I've been unable to make an exact identification of this army band, but I believe it could have been attached to the 62nd Transportation Truck Battalion, a negro unit which was reactivated in 1947 from the former 120th Quartermaster Battalion and was stationed in Ft. Eustis managing heavy trucks from 1947 to 1950.  Since Virginia was a state in America's segregated South, there are few public records of a negro battalion band and they may have rarely played off the base for civilian audiences. What I can be sure of is that they made a big impression on one young man.

The University of Maryland's ROTC program trained officers for the army's air, infantry, signal, and transportation corps. Though my father initially chose the signal corps, in January 1951 after completing all his courses, he received his commission as a 2nd Lieutenant in the transportation corps detailed to the infantry. 1951 would turn out to be a busy year as in August he married my mom and by the end of the year he was on board another ship, this time crossing the Pacific to join the war in Korea.    

A few years later my father saw this pier again when the army posted him to Ft. Eustis and he would return twice more during nearly 25 years of service at 15 different stations. Somehow that summer field trip of 1949 left him with a taste for saltwater, and after his retirement our family chose a home on the water in Virginia Beach, VA. The inland bays around the Chesapeake inspired my dad's enthusiasm for boating and shortly after leaving the army he became a volunteer in the U.S. Coast Guard Auxiliary, exchanging a uniform of army khaki for one in coast guard blue. Over nearly as many years as his army career, my dad was an instructor for the USCG Aux and taught countless people how to tie a proper knot; navigate a small boat on a dark night; and hoist the correct sail in a storm. On weekends he would take his own boat out to stand watch and help the Coast Guard monitor the thousands of boaters and fishermen on the popular waters of Virginia Beach. When motors failed or sails got fouled, my dad and his fellow Auxiliarists were there to assist.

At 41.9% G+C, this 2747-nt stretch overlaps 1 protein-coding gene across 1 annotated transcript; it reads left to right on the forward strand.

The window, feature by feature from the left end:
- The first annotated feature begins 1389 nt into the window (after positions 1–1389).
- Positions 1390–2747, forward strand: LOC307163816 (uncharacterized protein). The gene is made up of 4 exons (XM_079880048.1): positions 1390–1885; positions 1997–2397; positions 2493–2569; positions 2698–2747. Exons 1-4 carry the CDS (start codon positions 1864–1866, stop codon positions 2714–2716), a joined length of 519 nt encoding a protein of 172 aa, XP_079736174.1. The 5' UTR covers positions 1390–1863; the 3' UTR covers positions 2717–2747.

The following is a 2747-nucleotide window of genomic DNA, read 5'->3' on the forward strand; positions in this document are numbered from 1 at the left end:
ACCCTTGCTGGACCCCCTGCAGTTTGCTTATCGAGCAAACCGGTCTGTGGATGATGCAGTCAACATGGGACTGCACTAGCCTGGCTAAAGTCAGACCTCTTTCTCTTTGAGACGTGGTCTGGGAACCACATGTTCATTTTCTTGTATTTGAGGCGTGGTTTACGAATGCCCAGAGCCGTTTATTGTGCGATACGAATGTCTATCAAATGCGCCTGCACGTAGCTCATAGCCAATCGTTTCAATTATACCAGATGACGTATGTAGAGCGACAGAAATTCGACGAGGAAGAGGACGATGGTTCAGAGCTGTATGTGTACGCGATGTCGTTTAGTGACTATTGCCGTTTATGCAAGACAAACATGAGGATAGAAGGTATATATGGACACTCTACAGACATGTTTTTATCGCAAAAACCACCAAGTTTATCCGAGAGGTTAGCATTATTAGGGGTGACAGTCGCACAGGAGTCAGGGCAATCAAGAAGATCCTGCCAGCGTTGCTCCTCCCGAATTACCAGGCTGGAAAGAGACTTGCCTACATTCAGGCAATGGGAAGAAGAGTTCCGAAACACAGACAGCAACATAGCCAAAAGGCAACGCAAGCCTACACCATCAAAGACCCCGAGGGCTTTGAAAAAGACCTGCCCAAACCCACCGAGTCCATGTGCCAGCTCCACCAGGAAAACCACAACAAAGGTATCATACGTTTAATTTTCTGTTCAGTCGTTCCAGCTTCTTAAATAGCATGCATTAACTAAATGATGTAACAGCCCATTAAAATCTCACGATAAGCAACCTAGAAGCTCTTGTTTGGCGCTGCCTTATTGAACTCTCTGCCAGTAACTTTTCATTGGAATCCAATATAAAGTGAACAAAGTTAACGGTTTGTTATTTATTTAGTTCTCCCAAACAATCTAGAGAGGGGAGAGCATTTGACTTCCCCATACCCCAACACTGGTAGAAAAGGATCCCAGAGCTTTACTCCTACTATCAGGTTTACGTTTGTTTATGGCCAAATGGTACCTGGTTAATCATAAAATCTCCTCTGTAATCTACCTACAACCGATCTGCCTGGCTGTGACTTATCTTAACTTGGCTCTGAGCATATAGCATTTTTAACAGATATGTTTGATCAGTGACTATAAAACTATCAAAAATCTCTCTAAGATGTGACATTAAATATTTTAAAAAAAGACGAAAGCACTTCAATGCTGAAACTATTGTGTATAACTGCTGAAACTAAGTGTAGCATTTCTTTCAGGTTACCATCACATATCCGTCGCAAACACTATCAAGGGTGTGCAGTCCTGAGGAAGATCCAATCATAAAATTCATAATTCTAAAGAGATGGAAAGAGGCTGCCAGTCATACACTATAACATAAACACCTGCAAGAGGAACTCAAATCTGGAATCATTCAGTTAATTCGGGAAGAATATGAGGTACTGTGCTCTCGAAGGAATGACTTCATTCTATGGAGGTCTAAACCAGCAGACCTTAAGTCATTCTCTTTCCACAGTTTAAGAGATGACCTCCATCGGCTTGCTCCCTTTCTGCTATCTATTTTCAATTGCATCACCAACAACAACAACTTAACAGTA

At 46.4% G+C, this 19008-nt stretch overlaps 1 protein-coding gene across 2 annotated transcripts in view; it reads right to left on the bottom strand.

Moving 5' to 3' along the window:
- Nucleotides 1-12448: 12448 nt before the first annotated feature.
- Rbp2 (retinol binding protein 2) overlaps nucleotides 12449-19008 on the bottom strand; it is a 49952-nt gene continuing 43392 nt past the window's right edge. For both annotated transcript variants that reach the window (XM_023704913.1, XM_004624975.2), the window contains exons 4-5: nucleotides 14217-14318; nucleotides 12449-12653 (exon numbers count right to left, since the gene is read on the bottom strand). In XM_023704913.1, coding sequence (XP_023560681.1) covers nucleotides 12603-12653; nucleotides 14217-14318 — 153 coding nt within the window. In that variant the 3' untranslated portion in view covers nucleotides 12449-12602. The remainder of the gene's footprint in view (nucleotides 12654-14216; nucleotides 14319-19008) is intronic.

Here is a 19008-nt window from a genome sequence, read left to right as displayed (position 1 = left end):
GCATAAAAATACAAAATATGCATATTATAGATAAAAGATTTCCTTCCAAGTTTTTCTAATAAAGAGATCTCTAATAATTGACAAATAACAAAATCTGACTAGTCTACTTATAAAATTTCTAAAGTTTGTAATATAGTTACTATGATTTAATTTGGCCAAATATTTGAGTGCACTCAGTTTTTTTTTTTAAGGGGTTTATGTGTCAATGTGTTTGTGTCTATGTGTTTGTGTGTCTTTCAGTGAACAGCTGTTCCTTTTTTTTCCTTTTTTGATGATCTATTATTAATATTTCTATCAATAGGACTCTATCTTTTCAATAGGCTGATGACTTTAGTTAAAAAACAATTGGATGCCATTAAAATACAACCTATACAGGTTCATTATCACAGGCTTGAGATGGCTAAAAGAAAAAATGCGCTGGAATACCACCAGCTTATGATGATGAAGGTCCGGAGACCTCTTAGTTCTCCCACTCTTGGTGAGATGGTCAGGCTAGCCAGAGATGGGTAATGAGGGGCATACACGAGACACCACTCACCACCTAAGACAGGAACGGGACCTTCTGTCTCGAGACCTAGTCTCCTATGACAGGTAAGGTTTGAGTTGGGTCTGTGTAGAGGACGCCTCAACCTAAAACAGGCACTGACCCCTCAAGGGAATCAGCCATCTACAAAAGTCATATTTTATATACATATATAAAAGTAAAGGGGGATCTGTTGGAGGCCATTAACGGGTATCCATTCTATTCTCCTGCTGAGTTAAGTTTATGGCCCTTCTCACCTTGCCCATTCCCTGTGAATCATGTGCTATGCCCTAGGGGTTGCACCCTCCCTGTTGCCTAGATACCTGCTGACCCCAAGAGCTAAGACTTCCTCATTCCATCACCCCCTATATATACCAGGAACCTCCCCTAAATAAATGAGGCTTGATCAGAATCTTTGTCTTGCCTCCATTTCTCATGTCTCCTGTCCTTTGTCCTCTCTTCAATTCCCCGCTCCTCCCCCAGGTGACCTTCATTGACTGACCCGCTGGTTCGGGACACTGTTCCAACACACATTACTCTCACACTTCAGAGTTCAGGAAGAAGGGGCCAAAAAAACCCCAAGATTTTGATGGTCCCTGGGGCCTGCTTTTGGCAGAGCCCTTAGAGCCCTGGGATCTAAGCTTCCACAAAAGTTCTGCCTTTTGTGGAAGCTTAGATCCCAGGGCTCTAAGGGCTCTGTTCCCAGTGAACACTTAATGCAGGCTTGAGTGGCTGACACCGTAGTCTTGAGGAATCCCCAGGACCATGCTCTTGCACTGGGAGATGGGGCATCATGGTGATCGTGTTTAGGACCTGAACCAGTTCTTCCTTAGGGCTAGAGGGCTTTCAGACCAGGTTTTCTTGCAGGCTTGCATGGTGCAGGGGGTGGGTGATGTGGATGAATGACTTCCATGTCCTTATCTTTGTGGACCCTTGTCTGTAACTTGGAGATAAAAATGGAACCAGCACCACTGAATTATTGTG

2nd Lt. Russell E. Brubaker

Two weeks ago on Friday morning September 26th my father died unexpectedly
but quietly at his home. He was 85. Somehow fortune sent me there for a visit that week and
allowed me to be with him and my mother. 

Earlier this year when I found this photo in the family file box my dad was able to explain some of the context then. Setting aside the band on the pier, I thought it made a great photograph because of how it set up my father's future career. I know that this small adventure captured his imagination and persuaded him that the army life was for him, changing his focus from radio engineering to the logistic side of military organization. It would lead to many more adventures in Korea, France, Germany, and Vietnam. Later after retirement he continued to enjoy the excitement of travel, though without the hazard pay, visiting exotic places like Russia, Egypt, and even England a few times.  

And certainly this short experience on the water had a profound effect on our family life too. We once lived three years in Kansas and I don't ever remember a discussion about retiring to Topeka. Even the band music had a consequence, as the first live music I can recall hearing was of an army band, and though I may have taken up a civilian line in music, whenever I hear (or play) Sousa's El Capitan march my feet start to tap just as my dad's must have on that day on the James River.